Coronavirus impact on Middle East, Africa airlines 'getting worse'

Gulf carriers post 56% decline in revenues: IATA

  
Emirates Airlines planes are seen at Dubai Airports in Dubai, United Arab Emirates, December 26, 2018. Image for illustrative purposes.

Emirates Airlines planes are seen at Dubai Airports in Dubai, United Arab Emirates, December 26, 2018. Image for illustrative purposes.

REUTERS/ Hamad I Mohammed

The financial fallout of the coronavirus pandemic on the air transport industry in the Middle East and Africa region is “getting worse,” a top official of the International Air Transport Association (IATA) warned on Thursday.

“The economic impact in the region has worsened during the last few weeks, especially as we entered the summer period, which is supposed to be a busy season. Aircraft is still grounded and [some markets still impose] lockdowns,” Muhammad Al Bakri, IATA’s regional vice president for Africa and the Middle East, said in a press briefing.

The comments come as carriers around the world are attempting to restart air travel. In the UAE, major airlines like Emirates and Etihad have already resumed passenger services on certain routes. The UAE is also preparing to welcome international visitors this month.

The latest figures from IATA showed that airline revenues in the Gulf Cooperation Council (GCC) region have dropped by 56 percent, while passenger numbers have fallen by 54 percent.

The revenue passenger kilometres (RPKs) in the Middle East also posted the biggest decline worldwide, at  97.9 percent in May, compared with 82.7 percent in Asia Pacific and 92.5 percent in North America.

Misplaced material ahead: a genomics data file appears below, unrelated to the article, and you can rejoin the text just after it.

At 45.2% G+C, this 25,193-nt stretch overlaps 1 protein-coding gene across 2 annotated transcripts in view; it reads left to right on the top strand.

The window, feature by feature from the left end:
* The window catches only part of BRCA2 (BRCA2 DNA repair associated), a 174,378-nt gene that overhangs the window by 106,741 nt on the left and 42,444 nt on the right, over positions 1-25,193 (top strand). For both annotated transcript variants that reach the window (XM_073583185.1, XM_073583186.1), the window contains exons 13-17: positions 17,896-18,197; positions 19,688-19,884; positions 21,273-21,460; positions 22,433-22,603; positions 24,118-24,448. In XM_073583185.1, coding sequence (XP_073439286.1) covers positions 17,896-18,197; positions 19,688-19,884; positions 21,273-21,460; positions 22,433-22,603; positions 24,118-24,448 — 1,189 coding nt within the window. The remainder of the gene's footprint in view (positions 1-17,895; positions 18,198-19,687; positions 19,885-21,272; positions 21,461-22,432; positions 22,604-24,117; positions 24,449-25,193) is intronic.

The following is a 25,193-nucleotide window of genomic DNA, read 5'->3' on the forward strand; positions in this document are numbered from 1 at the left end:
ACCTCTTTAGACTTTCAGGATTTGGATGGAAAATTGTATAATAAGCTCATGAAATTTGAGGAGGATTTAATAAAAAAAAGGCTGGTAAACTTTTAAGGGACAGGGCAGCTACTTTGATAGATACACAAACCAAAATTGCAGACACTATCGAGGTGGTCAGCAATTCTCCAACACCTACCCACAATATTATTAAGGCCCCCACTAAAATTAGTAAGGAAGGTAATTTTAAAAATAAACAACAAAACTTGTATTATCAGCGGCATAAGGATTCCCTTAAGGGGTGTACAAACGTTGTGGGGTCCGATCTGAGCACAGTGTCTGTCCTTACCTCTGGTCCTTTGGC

If the situation is not reversed soon, Al Bakri warned that airlines in Africa will lose $42 and $37 in the Middle East for every passenger they carry this year.

“The situation is getting worse and worse. Airlines will continue to bleed. A lot of airlines both in Africa and the Middle East are already starting to lay off employees. [And it’s going to have a] domino effect in the region. We really need to reverse this cycle,” Al Bakri added.

Al Bakri noted that many people are still reluctant to travel, especially due to mandatory quarantine measures imposed by different countries.

In a recent survey, 85 percent of travellers are either very concerned or somewhat concerned about being quarantined while travelling. An almost equal number (84 percent) are also concerned about contracting the virus during their journey.

Al Bakri called on governments in the region to follow the prescribed guidelines for a harmonious, effective and safe restart to air travel and restore consumer confidence quickly.

He said the opening or closing of borders should also not be politicized and that the imposition of extra costs, such COVID-19 testing charges, should be discouraged.

(Reporting by Cleofe Maceda; editing by Seban Scaria)

Cleofe.maceda@refinitiv.com

#coronavirus #airlines #MiddleEast #Africa #IATA #Emirates #Etihad

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